It's called "The Setup," and I watched it so you don't have to.
The episode starts with a (probably) fake radio intro from a person that I assume is Bo Mattingly, doing everything that he can to convince us that "There's a lot that you still don't know about Bret Bielema..." and then moves on with the strong endorsement that "he's usually pretty entertaining."
The framing device of the episode is Bielema being asked to be a guest analyst for the SEC Championship game, which Bret was available for because Arkansas was not playing in it.
My favorite shot of the whole episode comes right after this, in a delightful sequence of Bielema on and exiting a private jet that can only be described as Clooney-esque:
He spends the next thirty seconds laying down some traditional Bret Bielema craziness on the air at the SEC championshiaaahahaha I'm just kidding, he's boring as hell.
The minute and 25 seconds of the show after that is devoted to Bielema explaining why he said "jump on my wife" and why he called a win "borderline erotic," which I'm simply noting is a thing that happened and I wish it hadn't.
Talking about Bielema's journey to Fayetteville, Andy Staples remarks that "Wisconsin in the Big Ten is very much like the Arkansas in the SEC" and that is my favorite quote from the episode, mostly because of how angry that will make Badger fans. Thanks Andy.
The strongest case that "The Setup" makes for Bielema's comedic genius and rude 'tude is a phone call where he asks the caller if they ate the giant cookie he made for them, and then slyly intones "You believe I made that big thing? Huh? Naaaahhh I'm just kidding. I bought it." Oh ho ho Bielema, you scamp! Another foe bested in a battle of wits!
And that's... pretty much it. There's an ad for a car dealership and a preview for the next episode, which seems to involve Bielema just talking shit about Kansas State for eight minutes. Which, dammit, I think makes me want to watch it.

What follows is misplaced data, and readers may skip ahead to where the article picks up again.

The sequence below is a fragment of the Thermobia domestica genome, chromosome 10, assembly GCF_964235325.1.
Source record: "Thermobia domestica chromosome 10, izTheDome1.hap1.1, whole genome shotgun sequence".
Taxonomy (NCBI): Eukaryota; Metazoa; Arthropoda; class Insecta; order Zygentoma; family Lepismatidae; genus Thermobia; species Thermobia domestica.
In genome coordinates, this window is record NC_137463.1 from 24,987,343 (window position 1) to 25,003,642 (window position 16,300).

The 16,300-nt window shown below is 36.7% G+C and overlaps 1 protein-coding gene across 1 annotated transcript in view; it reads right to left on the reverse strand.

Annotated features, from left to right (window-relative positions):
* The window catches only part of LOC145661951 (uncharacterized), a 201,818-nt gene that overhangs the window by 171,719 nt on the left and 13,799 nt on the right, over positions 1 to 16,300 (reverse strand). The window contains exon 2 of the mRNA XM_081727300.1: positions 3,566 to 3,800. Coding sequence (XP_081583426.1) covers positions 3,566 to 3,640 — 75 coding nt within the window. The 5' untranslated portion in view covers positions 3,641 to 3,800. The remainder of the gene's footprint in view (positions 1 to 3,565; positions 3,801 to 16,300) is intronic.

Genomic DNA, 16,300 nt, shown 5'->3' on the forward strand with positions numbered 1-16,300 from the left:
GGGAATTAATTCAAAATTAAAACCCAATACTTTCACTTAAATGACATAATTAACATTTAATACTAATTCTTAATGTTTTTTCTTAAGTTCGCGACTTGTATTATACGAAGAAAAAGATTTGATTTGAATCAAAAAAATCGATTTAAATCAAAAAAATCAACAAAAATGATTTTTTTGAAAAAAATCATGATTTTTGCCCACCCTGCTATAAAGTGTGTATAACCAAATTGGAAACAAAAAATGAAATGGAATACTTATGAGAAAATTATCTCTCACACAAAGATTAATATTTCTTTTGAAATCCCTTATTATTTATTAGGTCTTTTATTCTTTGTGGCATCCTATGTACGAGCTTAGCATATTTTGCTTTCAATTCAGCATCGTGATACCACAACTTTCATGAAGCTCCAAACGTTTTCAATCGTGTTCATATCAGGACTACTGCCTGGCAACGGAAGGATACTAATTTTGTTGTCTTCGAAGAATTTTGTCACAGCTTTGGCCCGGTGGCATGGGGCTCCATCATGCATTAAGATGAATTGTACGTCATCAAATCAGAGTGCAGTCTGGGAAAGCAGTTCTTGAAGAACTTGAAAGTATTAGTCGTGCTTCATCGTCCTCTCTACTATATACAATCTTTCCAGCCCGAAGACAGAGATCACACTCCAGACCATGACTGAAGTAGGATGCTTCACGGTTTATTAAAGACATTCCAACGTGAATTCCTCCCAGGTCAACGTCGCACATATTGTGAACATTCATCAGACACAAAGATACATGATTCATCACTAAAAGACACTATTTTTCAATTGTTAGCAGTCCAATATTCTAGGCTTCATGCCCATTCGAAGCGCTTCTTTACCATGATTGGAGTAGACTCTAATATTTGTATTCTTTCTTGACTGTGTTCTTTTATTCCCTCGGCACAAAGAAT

Here's the thing about Bret Bielema: love him (unlikely) or hate him, he's a legitimately interesting person. The problem with "Being Bret Bielema" is that it completely misunderstands why he's interesting. It's not that he's some savant wildcard who will say anything at the drop of the hat, or that he's a member of Hee Haw that somehow wandered on to the set of Ballers or Entourage or whatever cool dude wish fulfillment show is on HBO right now.
No, Bielema is interesting because he has exactly zero qualms about doing or saying whatever benefits either himself or his team at any given time, even if those things might be contradictory or hypocritical. He's made a literal career of it, and the only thing stopping him from becoming truly vilified is by being surrounded by guys that are somehow even worse.
That is to say, he's the kind of heel that you can root for against the real villains of college football, and while I can't say I like the guy, he's still worth paying attention to if only for the occasional lazy hot take on Twitter. That probably isn't the cool, off the cuff Bret Bielema that Bo Mattingly would like you to see in his weirdly hagiographic show, but hey; we'll always have Penn State.